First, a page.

Since 2010, 66 million trees have died in California's Sierra Nevada forests, due to drought, bark beetle, and high temperatures.
Officials have been flying overheard to assess the damage, and have spotted rows of dead trees the color of rust covering large swathes of land. During the last count in October, there were 40 million dead trees, The Associated Press reports, with the mortality from Tuolumne to Kern countries increased by 65 percent.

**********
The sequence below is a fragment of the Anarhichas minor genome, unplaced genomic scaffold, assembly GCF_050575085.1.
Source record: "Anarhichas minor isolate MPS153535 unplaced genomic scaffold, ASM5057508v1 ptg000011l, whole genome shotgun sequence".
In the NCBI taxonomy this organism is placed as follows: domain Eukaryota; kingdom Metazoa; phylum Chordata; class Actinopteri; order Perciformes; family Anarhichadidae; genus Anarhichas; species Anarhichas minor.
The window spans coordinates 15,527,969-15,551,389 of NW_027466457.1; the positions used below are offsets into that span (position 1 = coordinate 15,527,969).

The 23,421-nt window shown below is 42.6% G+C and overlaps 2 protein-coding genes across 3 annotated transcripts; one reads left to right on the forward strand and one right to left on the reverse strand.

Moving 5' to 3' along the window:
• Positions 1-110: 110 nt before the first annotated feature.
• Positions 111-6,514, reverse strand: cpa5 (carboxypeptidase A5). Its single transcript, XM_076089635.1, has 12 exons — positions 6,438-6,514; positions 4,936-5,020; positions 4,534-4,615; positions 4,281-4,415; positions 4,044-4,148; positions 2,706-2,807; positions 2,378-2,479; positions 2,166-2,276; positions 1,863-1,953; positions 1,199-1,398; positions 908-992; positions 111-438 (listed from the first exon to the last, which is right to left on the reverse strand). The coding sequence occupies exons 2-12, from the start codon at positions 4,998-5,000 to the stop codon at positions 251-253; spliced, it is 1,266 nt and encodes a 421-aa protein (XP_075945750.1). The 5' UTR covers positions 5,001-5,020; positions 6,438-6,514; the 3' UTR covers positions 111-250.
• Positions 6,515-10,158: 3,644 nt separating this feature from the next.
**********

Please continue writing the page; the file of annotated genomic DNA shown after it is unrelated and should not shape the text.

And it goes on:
The Forest Service says it has cut down 77,000 trees along roads and near homes and campgrounds, and Gov. Jerry Brown (D) declared an emergency in October and created a task force to figure out faster ways to remove the trees. Firefighters fear that the trees will serve as fuel for wildfires, and with California now in its fifth year of drought, the trees are drier than ever and more vulnerable to attack by bark beetles. "Tree die-offs of this magnitude are unprecedented and increase the risk of catastrophic wildfires that puts property and lives at risk," U.S. Agriculture Secretary Tom Vilsack said in a statement. "We must fund wildfire suppression like other natural disasters in the country."